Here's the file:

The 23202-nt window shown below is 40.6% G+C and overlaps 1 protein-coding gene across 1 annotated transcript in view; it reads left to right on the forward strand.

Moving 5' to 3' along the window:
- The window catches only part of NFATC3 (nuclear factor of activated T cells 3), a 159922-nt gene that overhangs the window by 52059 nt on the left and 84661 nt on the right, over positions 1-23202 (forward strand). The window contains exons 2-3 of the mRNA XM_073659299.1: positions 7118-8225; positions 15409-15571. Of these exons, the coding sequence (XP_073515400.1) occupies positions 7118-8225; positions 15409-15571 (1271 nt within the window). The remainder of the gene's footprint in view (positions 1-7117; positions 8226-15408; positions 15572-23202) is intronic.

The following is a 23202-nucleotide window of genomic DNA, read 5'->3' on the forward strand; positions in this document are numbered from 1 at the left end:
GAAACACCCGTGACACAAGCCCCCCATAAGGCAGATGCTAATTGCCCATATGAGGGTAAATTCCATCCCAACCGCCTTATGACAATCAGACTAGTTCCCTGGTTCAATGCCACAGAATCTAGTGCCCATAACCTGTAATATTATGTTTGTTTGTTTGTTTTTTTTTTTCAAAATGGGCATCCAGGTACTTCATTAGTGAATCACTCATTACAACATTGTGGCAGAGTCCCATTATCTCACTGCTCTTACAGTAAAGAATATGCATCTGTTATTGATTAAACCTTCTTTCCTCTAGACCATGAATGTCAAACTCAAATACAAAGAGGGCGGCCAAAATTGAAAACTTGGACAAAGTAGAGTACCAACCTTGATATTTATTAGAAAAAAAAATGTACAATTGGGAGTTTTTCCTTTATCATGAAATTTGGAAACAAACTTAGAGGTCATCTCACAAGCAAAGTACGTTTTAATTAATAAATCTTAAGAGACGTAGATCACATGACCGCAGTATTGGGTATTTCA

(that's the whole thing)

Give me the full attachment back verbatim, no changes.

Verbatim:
The 23202-nt window shown below is 40.6% G+C and overlaps 1 protein-coding gene across 1 annotated transcript in view; it reads left to right on the forward strand.

Moving 5' to 3' along the window:
- The window catches only part of NFATC3 (nuclear factor of activated T cells 3), a 159922-nt gene that overhangs the window by 52059 nt on the left and 84661 nt on the right, over positions 1-23202 (forward strand). The window contains exons 2-3 of the mRNA XM_073659299.1: positions 7118-8225; positions 15409-15571. Of these exons, the coding sequence (XP_073515400.1) occupies positions 7118-8225; positions 15409-15571 (1271 nt within the window). The remainder of the gene's footprint in view (positions 1-7117; positions 8226-15408; positions 15572-23202) is intronic.

The following is a 23202-nucleotide window of genomic DNA, read 5'->3' on the forward strand; positions in this document are numbered from 1 at the left end:
GAAACACCCGTGACACAAGCCCCCCATAAGGCAGATGCTAATTGCCCATATGAGGGTAAATTCCATCCCAACCGCCTTATGACAATCAGACTAGTTCCCTGGTTCAATGCCACAGAATCTAGTGCCCATAACCTGTAATATTATGTTTGTTTGTTTGTTTTTTTTTTTCAAAATGGGCATCCAGGTACTTCATTAGTGAATCACTCATTACAACATTGTGGCAGAGTCCCATTATCTCACTGCTCTTACAGTAAAGAATATGCATCTGTTATTGATTAAACCTTCTTTCCTCTAGACCATGAATGTCAAACTCAAATACAAAGAGGGCGGCCAAAATTGAAAACTTGGACAAAGTAGAGTACCAACCTTGATATTTATTAGAAAAAAAAATGTACAATTGGGAGTTTTTCCTTTATCATGAAATTTGGAAACAAACTTAGAGGTCATCTCACAAGCAAAGTACGTTTTAATTAATAAATCTTAAGAGACGTAGATCACATGACCGCAGTATTGGGTATTTCA